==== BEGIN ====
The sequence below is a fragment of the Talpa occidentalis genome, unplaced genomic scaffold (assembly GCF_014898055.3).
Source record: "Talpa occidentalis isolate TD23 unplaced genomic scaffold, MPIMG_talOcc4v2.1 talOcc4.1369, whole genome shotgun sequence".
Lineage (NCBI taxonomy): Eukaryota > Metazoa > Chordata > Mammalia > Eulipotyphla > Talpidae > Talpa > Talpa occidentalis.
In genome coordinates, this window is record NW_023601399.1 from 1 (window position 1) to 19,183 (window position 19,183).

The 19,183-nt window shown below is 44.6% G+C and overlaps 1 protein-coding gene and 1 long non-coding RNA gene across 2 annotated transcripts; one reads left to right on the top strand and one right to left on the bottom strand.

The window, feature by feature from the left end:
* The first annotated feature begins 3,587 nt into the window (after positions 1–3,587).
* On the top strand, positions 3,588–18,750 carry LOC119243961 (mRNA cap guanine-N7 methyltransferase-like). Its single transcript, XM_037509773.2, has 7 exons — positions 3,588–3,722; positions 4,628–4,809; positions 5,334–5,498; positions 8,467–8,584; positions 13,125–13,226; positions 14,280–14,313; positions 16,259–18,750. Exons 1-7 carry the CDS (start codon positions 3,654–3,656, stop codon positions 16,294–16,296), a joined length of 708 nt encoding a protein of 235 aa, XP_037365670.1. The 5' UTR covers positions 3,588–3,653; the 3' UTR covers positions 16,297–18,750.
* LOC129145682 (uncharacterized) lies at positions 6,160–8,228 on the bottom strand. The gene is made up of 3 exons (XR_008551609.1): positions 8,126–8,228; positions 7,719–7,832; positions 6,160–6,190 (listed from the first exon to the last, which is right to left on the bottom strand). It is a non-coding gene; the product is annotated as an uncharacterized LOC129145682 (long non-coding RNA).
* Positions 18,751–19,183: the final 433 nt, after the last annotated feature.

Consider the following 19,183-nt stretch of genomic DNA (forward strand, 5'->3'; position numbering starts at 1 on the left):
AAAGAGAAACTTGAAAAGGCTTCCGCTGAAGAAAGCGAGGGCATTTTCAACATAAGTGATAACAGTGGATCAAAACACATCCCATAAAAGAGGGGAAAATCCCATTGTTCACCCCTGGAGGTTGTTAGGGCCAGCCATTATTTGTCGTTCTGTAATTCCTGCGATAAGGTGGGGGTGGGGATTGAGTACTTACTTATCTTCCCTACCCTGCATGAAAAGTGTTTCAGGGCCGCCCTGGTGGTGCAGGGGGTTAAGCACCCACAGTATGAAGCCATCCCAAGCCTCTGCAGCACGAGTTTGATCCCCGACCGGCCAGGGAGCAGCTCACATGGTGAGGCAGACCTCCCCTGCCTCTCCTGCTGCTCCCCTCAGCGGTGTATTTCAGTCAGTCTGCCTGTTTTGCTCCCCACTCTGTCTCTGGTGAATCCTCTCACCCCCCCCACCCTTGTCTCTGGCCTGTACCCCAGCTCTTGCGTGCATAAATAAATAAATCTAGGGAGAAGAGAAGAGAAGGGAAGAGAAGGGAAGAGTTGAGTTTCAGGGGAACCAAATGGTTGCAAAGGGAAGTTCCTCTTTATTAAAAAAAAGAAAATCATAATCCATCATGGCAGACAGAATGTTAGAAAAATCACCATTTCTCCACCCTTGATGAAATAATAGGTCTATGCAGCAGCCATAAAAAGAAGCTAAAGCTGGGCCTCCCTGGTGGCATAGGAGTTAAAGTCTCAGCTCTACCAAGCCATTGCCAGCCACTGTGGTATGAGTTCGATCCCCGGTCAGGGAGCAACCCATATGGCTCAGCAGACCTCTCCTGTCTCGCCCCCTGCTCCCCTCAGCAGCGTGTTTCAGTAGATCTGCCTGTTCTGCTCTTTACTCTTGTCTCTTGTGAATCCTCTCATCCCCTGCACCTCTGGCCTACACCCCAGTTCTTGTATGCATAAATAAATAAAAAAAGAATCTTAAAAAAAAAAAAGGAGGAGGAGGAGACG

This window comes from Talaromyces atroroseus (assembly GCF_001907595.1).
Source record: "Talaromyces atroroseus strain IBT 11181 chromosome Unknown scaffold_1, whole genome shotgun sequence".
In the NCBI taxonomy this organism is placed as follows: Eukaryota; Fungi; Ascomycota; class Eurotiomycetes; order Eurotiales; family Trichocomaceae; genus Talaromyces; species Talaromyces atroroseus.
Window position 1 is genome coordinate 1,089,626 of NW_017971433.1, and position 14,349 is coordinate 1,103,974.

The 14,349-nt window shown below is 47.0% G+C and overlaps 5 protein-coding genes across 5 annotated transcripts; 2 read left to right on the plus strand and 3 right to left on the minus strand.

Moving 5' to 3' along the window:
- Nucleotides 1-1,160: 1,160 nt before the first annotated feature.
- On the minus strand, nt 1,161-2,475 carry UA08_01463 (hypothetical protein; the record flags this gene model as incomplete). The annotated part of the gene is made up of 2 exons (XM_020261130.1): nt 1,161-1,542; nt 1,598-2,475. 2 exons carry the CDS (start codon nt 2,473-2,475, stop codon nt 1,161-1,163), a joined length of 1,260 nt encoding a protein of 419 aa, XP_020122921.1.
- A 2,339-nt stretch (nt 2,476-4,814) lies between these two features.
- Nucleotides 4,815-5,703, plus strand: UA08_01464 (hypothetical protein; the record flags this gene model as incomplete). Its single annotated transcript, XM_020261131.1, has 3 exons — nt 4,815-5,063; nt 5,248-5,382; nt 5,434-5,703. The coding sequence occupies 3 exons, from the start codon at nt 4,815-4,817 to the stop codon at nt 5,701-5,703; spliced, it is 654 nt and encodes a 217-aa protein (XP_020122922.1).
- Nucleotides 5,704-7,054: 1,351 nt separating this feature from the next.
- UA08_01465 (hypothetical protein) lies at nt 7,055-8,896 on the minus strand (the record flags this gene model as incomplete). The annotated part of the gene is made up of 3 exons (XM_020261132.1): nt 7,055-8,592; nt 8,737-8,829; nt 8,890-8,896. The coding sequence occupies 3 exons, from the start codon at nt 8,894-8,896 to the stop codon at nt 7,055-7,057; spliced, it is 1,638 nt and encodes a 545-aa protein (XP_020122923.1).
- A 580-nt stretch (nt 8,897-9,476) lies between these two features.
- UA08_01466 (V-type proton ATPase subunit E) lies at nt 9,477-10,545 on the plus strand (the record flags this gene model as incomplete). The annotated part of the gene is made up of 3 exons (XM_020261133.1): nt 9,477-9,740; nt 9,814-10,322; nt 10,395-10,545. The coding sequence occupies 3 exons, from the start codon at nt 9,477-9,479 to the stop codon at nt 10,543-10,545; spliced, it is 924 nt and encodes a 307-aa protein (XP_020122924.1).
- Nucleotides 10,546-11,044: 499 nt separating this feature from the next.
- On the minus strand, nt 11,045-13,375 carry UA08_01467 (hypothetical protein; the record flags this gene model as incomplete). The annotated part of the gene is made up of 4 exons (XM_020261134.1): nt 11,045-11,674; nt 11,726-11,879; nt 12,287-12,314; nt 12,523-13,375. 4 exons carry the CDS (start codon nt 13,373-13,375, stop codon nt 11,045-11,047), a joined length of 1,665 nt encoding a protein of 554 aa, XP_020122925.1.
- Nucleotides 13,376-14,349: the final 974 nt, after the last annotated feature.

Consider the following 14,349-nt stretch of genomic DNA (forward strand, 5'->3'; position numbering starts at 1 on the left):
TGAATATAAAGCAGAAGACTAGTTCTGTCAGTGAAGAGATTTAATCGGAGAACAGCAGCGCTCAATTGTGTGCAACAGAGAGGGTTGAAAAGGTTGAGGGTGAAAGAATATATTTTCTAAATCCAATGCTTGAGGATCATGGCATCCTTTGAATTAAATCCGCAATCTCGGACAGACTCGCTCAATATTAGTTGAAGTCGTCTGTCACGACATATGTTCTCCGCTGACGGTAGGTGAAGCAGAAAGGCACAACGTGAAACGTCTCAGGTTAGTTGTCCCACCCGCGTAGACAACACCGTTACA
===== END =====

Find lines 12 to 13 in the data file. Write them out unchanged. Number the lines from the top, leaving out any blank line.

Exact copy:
AAAGAGAAACTTGAAAAGGCTTCCGCTGAAGAAAGCGAGGGCATTTTCAACATAAGTGATAACAGTGGATCAAAACACATCCCATAAAAGAGGGGAAAATCCCATTGTTCACCCCTGGAGGTTGTTAGGGCCAGCCATTATTTGTCGTTCTGTAATTCCTGCGATAAGGTGGGGGTGGGGATTGAGTACTTACTTATCTTCCCTACCCTGCATGAAAAGTGTTTCAGGGCCGCCCTGGTGGTGCAGGGGGTTAAGCACCCACAGTATGAAGCCATCCCAAGCCTCTGCAGCACGAGTTTGATCCCCGACCGGCCAGGGAGCAGCTCACATGGTGAGGCAGACCTCCCCTGCCTCTCCTGCTGCTCCCCTCAGCGGTGTATTTCAGTCAGTCTGCCTGTTTTGCTCCCCACTCTGTCTCTGGTGAATCCTCTCACCCCCCCCACCCTTGTCTCTGGCCTGTACCCCAGCTCTTGCGTGCATAAATAAATAAATCTAGGGAGAAGAGAAGAGAAGGGAAGAGAAGGGAAGAGTTGAGTTTCAGGGGAACCAAATGGTTGCAAAGGGAAGTTCCTCTTTATTAAAAAAAAGAAAATCATAATCCATCATGGCAGACAGAATGTTAGAAAAATCACCATTTCTCCACCCTTGATGAAATAATAGGTCTATGCAGCAGCCATAAAAAGAAGCTAAAGCTGGGCCTCCCTGGTGGCATAGGAGTTAAAGTCTCAGCTCTACCAAGCCATTGCCAGCCACTGTGGTATGAGTTCGATCCCCGGTCAGGGAGCAACCCATATGGCTCAGCAGACCTCTCCTGTCTCGCCCCCTGCTCCCCTCAGCAGCGTGTTTCAGTAGATCTGCCTGTTCTGCTCTTTACTCTTGTCTCTTGTGAATCCTCTCATCCCCTGCACCTCTGGCCTACACCCCAGTTCTTGTATGCATAAATAAATAAAAAAAGAATCTTAAAAAAAAAAAAGGAGGAGGAGGAGACG

This window comes from Talaromyces atroroseus (assembly GCF_001907595.1).